#1
Hello everybody!

I've been playing for two days now, so yes, I'm an über guitar n00b.
I don't have a teacher yet and I'm actually going to self educate
myself for at least half a year. And here goes my problem:

I'm making a chord and do a strum. Then, when I want to
change to the next chord, I release my fretting hand in order
to readjust it. The moment I lift my hand of the strings the sound
is muted and there's a dead silence.
So, how do I maintain
the sound while I'm changing chords?


I play a Fender Stratocaster through a VOX Valvetronix amp.
Each & every suggestion is greatly appreciated and thanks in advance.

Cheers!
#2
Im not the most technical guitar player, heck, Im not even the best sounding, but I dont think its possible to make a chord sound without fretting it. I may be wrong though. Youve just got to learn how to switch chords fast enough to maintain the flow.
It's difficult to win unless you're bored.
#6
(To CorkyMcDoogle)Dude, lay off, he said he's new.

Get to where you can change chords and hit all the right notes. Then work on getting your speed up so that you can change the chords without dead silence. With time time and practice comes skill.
I'M IN THE FIGHT TO CURE CYSTIC FIBROSIS...MY LIFE DEPENDS ON IT!


Quote by JustRooster
I'm a straight man, but I'd put that surfcaster right in my mouth.



Quote by JD2k9
Well, life is like a penis.
Women make it hard.
Also, it's short but seems long when it gets hard.
#7
you could do what gregson says cos, you know, that works and also what XalabasterX said, as in the delay, you would have to fine tune it quite a bit though.
i was interested to hear that you have a fender strat and a vox amp and youv only been playing two days. lol no offence i just thought it was weird
#8
Excellent starter pack, I might said. I have an AD50VT and a cheap Behringer strat-knockoff and it sounds bloody awesome. I figure it'd sound even better with a "real" guitar.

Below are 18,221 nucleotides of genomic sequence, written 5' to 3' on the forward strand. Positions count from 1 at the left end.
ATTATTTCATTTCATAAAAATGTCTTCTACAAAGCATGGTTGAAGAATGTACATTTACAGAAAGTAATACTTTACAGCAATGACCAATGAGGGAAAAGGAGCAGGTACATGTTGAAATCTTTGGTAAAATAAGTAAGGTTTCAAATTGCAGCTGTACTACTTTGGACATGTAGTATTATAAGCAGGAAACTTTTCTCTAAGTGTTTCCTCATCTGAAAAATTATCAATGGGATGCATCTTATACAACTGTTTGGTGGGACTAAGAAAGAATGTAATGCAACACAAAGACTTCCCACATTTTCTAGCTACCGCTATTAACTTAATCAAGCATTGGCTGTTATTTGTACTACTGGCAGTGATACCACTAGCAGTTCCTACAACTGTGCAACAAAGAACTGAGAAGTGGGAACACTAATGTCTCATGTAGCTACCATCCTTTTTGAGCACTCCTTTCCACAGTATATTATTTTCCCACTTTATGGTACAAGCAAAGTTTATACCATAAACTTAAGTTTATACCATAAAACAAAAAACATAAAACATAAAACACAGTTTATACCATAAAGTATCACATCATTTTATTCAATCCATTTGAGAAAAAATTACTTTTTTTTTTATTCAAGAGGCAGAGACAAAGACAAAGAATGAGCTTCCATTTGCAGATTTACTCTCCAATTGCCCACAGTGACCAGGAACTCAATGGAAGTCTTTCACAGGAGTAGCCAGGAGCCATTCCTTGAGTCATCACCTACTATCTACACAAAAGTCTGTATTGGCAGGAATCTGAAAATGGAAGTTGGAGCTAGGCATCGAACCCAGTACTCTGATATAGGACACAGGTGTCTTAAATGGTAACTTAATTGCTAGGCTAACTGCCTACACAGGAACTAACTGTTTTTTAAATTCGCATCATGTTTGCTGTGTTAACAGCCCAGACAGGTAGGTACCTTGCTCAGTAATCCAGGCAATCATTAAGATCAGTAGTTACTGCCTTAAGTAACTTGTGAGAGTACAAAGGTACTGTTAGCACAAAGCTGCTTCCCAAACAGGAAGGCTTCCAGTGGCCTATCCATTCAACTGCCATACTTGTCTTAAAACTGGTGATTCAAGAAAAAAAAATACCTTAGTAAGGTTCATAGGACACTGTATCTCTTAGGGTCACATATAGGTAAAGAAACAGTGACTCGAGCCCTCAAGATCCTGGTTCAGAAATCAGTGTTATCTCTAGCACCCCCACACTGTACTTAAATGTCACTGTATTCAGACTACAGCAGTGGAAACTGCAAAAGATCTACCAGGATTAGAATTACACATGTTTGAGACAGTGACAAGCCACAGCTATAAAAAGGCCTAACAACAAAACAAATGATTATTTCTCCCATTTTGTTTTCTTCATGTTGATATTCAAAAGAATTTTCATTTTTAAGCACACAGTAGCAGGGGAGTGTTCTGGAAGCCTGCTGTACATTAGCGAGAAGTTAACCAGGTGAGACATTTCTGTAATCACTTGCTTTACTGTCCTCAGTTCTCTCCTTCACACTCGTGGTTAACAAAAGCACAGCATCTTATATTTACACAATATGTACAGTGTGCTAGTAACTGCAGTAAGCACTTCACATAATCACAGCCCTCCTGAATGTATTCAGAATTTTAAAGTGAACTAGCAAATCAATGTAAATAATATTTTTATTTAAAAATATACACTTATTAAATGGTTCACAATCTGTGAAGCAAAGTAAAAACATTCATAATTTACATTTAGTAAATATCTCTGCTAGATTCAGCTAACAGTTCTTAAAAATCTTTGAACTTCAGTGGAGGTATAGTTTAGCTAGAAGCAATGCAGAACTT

As the previous posters said, you just need to change fast enough. You'll get to it in no time, don't worry.
#9
Well, I sort of thought that it *might* be impossible, but I'm just referring
to records I listen to. And on most songs when you hear a chord progression,
chords are blending into each other very smoothly. And when I'm changing them,
the moment my hand goes away, it's <BAM!> <.mute.> and no sound.

Certainly, I will learn how to change 'em faster.
Just wanted to figure out what's the catch.
#11
Just keep practacing your chord changes over and over. You'll get super fast in no time
Fender Classic Player 60s Strat
Washburn HB35
PRS Santana SE
Yamaha Pacifica 112MX
Vox AD30VT
Fender Champion 600
Dunlop wah
Danelectro Cool Cat fuzz
#12
Sorry, I wasn't trying to be mean.

Just think about it for a couple seconds and see if what you're asking is logical though.
#13
uhhh....you can't

Try some reverb, that might help

But as you practice you'll get faster at changing chords, so that you won't notice the gaps between them
Populus vult decipi. Decipiatur.

Quote by Mistress_Ibanez
It's can be a contraction and genitive case.

Quote by Mistress_Ibanez
If you cut down on these costs students won't learn so well, effecting the "quality"...
#14
Quote by matttt
lol no offence i just thought it was weird

It's hard to offend me anyway. But now I'm curious what's
weird in having a Strat and a VOX amp?

Quote by Mr How
Excellent starter pack, I might said.

Thanks dude! VOX rocks!
#15
Quote by CorkyMcDoogle
Sorry, I wasn't trying to be mean.

Peace and love, brotha!

It's just, when you're starting out, a lot of things don't seem to be logical.
Like Steve Vai's speed, for instance. Besides, don't forget that we're talking
about "the instrument of the devil" here. I better off leaving